By Peter Houston.
I read a blog post recently where Brian S. McGowan, PhD, predicted 50 percent of medical meetings will be replaced by virtual courses within five years. I don’t know about the number, but the logic is probably right. I’m sure a lot of CME can be delivered as well online as it can in person, possibly better.
The post got me thinking about the future of industry meetings in general — militant pixelheads have had conferences and congresses on the same death-watch as newspapers and magazines for years. It’s intriguing then that the possibly the only industry on the planet that seems to have more conferences,seminars and meetings than the pharma industry is the social media sector.
Speaker-led events are a long established way for people to learn and share ideas. Big Pharma and upstart social media agencies may be at the opposite end of the evolutionary scale of business, but they definitely have one thing in common — massive, rapid change — and in times of disruption, learning is everything.
So when we can access every musing of our industry colleagues through their blogs, Twitter streams and YouTube channels, why do we still find real world events such a strong draw? With all this knowledge literally at our fingertips why do we still get on planes and buses and trains and travel for hours to listen to presentations we’ll eventually be able to get at our own desktops.
The stock answer is “the hallway conversations”, the people you can actually meet and interact with at conferences. Seth Godin is reported to have said that delegates to Ted conferences should skip the talks, watch them later online and make the most of the time to meet other people.
Fair enough, but is the potential of a meaningful conversation enough for me to pay $1,500 to attend a one day event? Aren’t you just going to connect with everyone you meet on LinkedIn anyway. Right?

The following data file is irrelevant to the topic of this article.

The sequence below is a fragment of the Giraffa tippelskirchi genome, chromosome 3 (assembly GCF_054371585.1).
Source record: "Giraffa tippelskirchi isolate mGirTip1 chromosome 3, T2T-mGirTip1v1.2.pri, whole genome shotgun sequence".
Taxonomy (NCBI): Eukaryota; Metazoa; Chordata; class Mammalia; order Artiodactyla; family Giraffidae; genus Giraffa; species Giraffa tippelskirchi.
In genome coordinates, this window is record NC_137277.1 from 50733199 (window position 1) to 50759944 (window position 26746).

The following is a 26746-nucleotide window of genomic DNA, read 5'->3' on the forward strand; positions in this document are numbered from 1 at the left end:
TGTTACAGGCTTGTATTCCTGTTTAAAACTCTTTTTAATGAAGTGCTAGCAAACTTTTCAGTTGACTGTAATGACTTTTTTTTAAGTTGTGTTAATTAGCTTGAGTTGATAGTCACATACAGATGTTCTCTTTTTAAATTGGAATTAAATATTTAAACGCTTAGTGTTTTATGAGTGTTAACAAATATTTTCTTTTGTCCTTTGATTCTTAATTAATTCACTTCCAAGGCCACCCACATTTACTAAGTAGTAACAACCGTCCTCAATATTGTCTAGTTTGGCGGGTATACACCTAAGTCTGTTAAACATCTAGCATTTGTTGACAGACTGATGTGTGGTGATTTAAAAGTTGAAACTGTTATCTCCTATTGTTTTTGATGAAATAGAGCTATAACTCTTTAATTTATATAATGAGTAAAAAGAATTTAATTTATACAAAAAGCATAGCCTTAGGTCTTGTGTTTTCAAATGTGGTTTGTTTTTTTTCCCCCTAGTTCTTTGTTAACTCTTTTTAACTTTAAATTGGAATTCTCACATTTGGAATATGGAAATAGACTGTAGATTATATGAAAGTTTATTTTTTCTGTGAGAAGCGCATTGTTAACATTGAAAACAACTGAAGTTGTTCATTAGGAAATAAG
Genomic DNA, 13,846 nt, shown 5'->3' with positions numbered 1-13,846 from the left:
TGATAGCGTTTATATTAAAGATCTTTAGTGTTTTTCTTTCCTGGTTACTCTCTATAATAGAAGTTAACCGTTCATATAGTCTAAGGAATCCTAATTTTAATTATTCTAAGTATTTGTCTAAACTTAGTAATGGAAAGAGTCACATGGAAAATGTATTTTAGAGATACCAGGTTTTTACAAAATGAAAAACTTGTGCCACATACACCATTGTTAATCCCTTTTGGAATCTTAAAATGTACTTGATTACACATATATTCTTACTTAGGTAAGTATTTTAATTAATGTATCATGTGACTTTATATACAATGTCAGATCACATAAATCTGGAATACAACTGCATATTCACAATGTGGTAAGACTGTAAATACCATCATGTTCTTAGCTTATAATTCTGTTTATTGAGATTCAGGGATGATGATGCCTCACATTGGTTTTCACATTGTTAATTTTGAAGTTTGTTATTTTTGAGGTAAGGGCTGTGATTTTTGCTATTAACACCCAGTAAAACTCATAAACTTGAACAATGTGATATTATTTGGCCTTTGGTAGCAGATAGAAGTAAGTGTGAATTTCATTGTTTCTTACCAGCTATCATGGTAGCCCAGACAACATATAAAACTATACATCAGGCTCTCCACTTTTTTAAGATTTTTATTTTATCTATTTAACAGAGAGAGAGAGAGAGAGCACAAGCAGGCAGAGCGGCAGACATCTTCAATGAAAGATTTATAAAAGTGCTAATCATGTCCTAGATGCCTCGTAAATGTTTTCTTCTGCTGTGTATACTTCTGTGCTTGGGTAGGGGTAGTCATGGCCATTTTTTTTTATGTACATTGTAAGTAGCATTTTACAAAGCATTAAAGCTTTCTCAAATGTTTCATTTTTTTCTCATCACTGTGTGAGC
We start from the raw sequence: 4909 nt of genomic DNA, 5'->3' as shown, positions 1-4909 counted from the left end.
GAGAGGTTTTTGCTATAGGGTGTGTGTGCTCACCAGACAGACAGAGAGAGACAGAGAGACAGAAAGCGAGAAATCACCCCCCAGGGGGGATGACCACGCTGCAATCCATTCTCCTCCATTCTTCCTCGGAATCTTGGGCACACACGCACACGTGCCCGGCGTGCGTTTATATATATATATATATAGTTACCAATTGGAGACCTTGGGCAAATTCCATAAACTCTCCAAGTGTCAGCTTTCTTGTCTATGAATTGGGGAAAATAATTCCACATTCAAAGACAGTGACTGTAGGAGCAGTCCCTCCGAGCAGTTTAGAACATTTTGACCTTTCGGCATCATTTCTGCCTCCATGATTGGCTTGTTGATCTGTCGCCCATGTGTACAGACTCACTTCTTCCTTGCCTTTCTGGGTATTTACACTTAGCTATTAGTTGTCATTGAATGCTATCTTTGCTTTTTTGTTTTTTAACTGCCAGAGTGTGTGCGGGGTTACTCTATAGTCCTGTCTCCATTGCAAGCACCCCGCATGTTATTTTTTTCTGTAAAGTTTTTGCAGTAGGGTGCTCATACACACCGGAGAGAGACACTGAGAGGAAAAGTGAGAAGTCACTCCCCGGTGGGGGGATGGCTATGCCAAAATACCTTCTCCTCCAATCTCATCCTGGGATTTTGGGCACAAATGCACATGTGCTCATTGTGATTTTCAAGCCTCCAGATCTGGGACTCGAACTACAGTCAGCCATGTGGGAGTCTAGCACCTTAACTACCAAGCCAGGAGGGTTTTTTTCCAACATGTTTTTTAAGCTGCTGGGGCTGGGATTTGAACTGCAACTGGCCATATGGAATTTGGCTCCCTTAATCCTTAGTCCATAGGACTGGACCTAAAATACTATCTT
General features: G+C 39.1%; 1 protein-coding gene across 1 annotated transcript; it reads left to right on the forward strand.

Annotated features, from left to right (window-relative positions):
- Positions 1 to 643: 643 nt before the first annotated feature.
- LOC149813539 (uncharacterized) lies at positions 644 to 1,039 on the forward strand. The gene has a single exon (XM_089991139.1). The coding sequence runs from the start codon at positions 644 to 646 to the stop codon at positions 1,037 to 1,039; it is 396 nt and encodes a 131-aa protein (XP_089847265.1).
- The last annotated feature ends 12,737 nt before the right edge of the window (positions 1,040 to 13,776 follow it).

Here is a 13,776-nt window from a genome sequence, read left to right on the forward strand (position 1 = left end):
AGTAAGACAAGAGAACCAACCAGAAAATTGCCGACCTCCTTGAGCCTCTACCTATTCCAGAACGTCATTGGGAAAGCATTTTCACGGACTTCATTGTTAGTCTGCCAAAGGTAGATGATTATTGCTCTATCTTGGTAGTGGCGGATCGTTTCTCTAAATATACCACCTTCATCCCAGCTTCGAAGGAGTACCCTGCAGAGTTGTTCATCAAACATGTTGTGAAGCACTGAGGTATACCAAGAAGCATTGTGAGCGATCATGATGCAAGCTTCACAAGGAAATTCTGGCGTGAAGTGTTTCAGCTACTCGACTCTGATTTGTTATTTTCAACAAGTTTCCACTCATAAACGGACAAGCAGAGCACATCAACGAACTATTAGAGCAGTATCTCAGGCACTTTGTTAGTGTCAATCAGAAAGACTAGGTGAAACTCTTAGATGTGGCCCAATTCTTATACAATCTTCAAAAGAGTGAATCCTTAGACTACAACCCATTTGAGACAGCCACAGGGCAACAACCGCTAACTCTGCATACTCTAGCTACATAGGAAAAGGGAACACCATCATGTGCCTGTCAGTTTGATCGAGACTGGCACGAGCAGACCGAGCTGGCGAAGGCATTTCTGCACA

No, connecting with everyone and anyone is a bad idea. Writing on the Harvard Business Review blog network VP of Social Media at Vision Critical Alexandra Samuel says you should run the “Favor Test” before connecting with anyone on LinkedIn. You need to ask yourself, would I do a favor for this person, or ask a favor of them? If not, don’t connect.
I meet a lot of people at a lot of conferences that I never connect with on LinkedIn. I’ll diligently file all their business cards in my Rolodex, but I’ll only make the effort to send a LinkedIn invitation to the people that I actually relate to face-to-face. Conversely, I’ve also met people in the real world after connecting online and wondered how they ever made it past security.
The point is, the enduring benefit of face-to-face meetings is we get to qualify connections, vetting them according to common interest, how well they actually communicate in real-life and whether we feel we can trust them.
In an article for Forbes last year, Susan Tardanico wrote, “As human beings, our only real method of connection is through authentic communication.” She goes on to say that only 7 percent of communication is based on the written or verbal word, 93 percent is based on nonverbal body language. That’s a fairly big ratio in favour of face to face meetings.
Social media is great for recommendations when you’re looking to buy a book or a new coffee maker, but are you going to buy a manufacturing line or engage a marketing agency purely on the number of ‘Likes’ they get? Unlikely. You want to look into the eyes of your suppliers and partners and an industry conference is the perfect place to cram lots of those vetting sessions into a relatively short space of time.
Economics, not Facebook, will have a bigger impact on the future size of the professional meetings industry. Revenues are generally flat, but it’s squeezed travel budgets forcing the non-attendee agenda, not the magical powers of social networking. According to an infographic produced by Pharm Exec colleagues over at CBI, 32 percent of businesses were expecting to cut budgets for industry events last year.
The same infographic highlights a list of social media tactics that meeting organisers are doing to improve the experience for delegates and boost their numbers. Mobile apps are being used by 33 percent of conferences with 42 percent intending to release an event app in the near future. LinkedIn and Facebook are being used to communicate with delegates by over 70 percent of organisers; Twitter by over 60 percent; and blogs, podcasts and YouTube by more than 30 percent. Streaming video and WiFi availability are also on the agenda.
Clearly the pharma sector’s conference organisers are working hard to combat the twin pressures tightening travel budgets and technology to keep their events valuable and relevant. The best case scenario for attendees is that marginal events will quietly fade away leaving the absolute best to survive and thrive, the best being those with the best learning opportunities and the best real-world and online networking opportunities.